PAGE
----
2. NEW MEXICO DELEGATION AND TSA UNIONIZATION

Former Senator Schmitt Accuses New Mexico Delegation of Putting Politics Ahead of National Security

The New Mexico Congressional Delegation now advocates giving union leadership of screeners in the Transportation Security Administration (TSA) the power to control critical decisions in a time of war. They wish to make it possible to hold America hostage to union leadership demands. So reports the Albuquerque Journal of December 31, 2009. What a way to end the year!

Why, all of a sudden, has this issue even arisen? It is politics of the most insidious kind. The events leading up to the failed attempt by an Islamic terrorist to kill 290 people on Christmas Day have nothing to do with TSA or its lack of a confirmed Administrator. Those events have everything to do with a President, Attorney General, and Delegation that refuse to admit that a state of war exists between America and radical Islam. How can the Obama Administration and the New Mexico Delegation say no war exists? Doing so ignores all the terrorist events directed against Americans over the last 50 years and particularly over the last decade.

For the moment, set aside the question of whether or not the Government should be screening ALL air travelers. We know exactly who to profile as potential terrorists with whom we are at war— whether the President and the Delegation wish to call it “war” or not. However we ultimately settle that question, it defies the common sense of most Americans to give the leadership of any group of employees whose activities support national security requirements the power to control national security decisions through work rule demands and through seniority rather than merit-based decisions. Everyone knows that eventually, union leadership will want the power to call strikes to get what they want and this Administration and Congress will be happy to give them that power.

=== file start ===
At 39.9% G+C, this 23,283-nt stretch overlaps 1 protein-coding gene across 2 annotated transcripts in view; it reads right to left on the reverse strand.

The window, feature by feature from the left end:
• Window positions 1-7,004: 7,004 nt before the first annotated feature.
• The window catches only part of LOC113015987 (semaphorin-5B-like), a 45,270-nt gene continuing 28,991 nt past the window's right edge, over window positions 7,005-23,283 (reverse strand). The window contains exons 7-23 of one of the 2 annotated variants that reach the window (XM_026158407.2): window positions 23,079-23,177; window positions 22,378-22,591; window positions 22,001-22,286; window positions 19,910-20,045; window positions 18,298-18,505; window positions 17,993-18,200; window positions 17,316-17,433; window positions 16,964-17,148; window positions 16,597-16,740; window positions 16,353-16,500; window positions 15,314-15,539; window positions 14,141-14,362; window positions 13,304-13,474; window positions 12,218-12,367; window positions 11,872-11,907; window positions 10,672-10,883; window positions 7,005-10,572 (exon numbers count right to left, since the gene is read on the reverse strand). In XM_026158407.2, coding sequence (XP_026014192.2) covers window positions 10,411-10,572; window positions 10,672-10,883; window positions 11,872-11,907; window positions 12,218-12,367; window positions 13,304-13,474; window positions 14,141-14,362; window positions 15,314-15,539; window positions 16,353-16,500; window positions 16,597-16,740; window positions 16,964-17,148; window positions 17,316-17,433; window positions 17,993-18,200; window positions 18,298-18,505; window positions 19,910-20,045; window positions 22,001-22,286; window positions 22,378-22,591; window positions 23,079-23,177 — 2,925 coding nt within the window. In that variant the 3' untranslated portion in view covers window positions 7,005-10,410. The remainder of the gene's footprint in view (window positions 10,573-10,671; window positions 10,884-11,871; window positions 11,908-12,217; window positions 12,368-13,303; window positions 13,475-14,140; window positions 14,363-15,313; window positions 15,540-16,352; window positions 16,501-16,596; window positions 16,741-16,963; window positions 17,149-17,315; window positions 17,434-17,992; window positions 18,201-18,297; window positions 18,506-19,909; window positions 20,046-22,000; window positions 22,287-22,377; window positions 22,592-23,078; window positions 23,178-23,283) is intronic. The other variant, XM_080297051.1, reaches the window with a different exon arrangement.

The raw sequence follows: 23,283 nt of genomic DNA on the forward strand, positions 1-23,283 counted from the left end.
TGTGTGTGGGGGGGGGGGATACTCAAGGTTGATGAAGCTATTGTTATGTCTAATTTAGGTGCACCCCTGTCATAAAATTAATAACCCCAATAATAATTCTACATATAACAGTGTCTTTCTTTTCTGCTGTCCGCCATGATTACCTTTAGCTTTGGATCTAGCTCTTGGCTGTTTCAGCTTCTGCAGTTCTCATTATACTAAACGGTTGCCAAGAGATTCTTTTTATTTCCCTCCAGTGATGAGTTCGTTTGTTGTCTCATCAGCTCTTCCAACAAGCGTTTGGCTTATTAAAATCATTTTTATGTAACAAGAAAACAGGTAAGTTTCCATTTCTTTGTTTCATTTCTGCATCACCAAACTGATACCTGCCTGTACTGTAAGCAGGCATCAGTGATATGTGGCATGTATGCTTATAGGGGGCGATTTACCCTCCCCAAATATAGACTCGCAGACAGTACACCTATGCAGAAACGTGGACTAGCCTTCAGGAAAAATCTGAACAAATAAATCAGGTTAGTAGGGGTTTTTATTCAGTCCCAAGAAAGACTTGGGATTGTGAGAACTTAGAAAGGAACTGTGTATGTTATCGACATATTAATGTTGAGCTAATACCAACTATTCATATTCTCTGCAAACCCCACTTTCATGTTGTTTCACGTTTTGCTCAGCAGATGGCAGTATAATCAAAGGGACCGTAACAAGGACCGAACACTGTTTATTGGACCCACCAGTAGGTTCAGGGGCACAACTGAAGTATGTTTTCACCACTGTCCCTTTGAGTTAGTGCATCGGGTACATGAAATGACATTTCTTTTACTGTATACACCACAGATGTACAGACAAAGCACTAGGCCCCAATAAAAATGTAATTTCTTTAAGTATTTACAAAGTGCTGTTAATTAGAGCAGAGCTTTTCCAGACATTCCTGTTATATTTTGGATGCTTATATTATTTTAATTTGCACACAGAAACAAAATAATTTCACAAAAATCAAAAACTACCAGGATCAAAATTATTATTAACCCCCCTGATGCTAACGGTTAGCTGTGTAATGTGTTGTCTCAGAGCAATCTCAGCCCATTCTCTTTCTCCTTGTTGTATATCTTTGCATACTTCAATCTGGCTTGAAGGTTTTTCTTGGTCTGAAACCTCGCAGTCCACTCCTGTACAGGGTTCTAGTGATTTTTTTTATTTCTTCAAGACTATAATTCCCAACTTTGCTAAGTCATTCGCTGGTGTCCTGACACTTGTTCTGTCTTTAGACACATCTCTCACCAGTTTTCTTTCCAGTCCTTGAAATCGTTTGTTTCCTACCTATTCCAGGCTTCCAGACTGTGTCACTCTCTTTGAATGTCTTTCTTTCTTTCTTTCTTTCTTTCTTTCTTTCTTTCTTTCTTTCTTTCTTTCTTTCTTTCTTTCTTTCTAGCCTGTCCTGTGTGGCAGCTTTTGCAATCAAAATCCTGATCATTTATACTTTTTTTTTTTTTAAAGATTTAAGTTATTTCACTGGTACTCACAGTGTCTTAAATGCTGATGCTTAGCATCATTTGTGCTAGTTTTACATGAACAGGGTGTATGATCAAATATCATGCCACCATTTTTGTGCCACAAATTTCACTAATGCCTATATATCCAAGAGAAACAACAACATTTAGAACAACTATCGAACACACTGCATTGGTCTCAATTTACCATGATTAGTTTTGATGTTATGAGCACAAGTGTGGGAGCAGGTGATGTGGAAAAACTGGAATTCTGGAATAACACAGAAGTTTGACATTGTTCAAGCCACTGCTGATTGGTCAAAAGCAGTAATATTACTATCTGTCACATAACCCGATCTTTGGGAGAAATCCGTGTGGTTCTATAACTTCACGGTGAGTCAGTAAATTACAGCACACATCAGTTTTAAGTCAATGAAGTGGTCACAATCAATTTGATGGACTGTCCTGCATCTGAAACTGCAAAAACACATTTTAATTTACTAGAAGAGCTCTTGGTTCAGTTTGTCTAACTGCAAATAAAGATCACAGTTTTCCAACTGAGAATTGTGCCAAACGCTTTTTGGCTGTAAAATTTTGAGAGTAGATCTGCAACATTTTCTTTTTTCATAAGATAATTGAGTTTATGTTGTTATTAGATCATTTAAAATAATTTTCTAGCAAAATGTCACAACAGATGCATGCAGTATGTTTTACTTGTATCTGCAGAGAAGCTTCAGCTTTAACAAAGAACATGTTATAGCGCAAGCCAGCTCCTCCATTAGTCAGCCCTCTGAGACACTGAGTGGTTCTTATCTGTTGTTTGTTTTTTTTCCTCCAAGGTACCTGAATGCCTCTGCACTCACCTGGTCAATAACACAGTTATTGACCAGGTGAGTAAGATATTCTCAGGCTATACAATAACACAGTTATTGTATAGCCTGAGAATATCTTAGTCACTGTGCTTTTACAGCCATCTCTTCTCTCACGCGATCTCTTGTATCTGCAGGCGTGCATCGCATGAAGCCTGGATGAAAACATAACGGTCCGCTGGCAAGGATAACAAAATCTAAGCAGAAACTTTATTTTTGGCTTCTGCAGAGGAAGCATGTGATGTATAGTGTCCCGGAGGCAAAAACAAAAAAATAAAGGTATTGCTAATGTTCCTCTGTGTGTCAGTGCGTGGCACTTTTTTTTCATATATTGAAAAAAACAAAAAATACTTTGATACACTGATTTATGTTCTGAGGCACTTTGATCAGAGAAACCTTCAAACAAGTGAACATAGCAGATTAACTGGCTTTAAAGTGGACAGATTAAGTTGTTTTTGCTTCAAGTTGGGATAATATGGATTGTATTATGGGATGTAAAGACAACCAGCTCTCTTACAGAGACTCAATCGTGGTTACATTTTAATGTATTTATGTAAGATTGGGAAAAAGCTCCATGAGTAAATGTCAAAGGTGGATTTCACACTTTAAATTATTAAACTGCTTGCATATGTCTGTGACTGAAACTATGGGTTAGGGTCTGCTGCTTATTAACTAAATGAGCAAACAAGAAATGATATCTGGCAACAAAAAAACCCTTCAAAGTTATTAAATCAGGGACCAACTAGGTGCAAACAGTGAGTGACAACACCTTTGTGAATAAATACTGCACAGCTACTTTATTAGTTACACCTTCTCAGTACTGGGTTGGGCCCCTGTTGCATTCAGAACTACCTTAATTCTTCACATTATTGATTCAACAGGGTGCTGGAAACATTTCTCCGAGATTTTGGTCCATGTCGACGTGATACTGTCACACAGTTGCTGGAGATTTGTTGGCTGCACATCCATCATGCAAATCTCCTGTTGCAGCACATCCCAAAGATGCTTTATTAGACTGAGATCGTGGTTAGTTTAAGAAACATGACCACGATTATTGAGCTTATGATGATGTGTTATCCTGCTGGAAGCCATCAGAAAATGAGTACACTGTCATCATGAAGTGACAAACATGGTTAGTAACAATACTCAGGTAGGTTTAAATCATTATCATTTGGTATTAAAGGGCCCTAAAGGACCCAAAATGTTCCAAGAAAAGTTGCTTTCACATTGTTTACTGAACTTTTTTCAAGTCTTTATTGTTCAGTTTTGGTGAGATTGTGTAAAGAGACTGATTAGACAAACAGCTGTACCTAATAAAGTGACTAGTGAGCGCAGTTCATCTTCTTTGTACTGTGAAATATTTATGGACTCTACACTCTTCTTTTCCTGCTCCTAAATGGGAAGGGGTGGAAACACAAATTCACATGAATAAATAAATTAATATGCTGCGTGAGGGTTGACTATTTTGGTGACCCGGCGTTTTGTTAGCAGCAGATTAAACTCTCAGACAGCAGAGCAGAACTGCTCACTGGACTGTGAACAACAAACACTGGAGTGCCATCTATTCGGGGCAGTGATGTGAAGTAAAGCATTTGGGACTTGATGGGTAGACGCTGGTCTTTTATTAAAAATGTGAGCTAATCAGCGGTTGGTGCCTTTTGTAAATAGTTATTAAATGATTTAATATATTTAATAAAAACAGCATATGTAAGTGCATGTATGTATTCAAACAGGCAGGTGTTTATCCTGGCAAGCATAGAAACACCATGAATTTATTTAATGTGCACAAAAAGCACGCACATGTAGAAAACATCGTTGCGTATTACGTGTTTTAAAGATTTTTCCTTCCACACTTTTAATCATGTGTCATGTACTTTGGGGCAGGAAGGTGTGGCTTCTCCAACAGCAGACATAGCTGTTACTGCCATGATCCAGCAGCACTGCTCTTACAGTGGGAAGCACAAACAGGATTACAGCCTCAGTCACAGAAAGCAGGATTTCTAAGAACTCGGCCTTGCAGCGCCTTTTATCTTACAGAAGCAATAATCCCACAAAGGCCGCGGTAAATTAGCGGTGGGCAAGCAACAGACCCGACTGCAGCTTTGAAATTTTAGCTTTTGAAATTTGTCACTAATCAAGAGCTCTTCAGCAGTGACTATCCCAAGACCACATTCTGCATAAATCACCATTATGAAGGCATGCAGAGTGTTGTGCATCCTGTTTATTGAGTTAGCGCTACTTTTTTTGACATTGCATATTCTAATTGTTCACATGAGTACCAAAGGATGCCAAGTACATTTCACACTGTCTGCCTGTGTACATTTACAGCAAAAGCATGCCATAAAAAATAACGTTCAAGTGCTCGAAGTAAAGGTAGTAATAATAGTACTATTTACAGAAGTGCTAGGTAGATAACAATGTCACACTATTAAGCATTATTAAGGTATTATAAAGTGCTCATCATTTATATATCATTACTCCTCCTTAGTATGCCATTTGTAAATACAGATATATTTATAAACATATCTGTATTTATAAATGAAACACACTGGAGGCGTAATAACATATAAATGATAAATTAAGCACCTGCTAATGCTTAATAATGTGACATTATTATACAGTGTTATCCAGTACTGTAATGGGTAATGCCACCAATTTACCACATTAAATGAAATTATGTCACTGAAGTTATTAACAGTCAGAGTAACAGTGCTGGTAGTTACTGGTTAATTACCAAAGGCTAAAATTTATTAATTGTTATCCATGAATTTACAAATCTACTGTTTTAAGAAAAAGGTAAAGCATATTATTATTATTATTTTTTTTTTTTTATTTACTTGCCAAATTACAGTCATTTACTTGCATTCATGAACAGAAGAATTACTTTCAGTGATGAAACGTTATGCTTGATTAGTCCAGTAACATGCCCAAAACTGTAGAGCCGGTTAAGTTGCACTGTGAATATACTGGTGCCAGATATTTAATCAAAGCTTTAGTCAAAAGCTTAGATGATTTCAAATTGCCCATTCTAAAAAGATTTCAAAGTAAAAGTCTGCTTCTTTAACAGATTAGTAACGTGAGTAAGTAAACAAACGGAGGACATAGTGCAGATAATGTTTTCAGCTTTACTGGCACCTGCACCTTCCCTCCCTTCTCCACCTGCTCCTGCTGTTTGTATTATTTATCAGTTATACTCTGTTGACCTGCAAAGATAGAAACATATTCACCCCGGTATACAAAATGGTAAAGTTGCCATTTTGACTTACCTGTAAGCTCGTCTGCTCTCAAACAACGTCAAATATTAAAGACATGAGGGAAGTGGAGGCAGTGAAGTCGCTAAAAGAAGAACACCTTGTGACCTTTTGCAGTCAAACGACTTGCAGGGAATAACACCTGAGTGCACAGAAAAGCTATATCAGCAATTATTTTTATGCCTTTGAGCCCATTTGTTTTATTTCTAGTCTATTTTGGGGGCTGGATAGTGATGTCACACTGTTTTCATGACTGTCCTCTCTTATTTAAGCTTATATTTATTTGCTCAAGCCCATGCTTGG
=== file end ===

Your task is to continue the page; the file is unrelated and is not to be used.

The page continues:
Would we want the power to strike or even to control employee assignments to be held by a union leader representing the Armed Forces, the U.S. Coast Guard, or the Air Traffic Controllers? Clearly, that would be absurd. In this light, even the existing unionization of the Border Patrol and the Customs Service should be revisited.

Why, then, does the Delegation want to give critical national security power to a union leadership of those who protect air travel? In making that argument, the Delegation ignores the Constitution’s edict that the President has primary responsibility for the “common defence”. It once again puts the political support of organized labor ahead of the state’s and the nation’s interests.

The existence of organizations consisting of members of entities like TSA and the Flight Controllers has a strong Constitutional justification in the exercise of the 1st Amendment guarantee of the “right of the people peaceably to assemble, and to petition the Government for a redress of grievances”. Such organizations can and should provide insights and advice to management from those who know their jobs best. No constitutional right exists, however, to union-led coercion or intimidation. That is not what the 1st Amendment’s use of the word “petition” means.

The Delegation, apparently, also would not support restricting the intense screening of air, train, and bus travelers to those that match the obvious profile of the foreign and foreign-influenced terrorists that have attacked America. So far, without exception, this profile shows we are at war with radical Islam. We should vigorously act accordingly or we are doomed to successful future attacks on the homeland and our economy. Most detrimentally, current policy results in major, unnecessary restrictions on the liberty of traveling Americans.

A final note worth remembering: Courageous people who watch who else are traveling, and, yes, “profile”, constitute our primary defense against travel terrorism.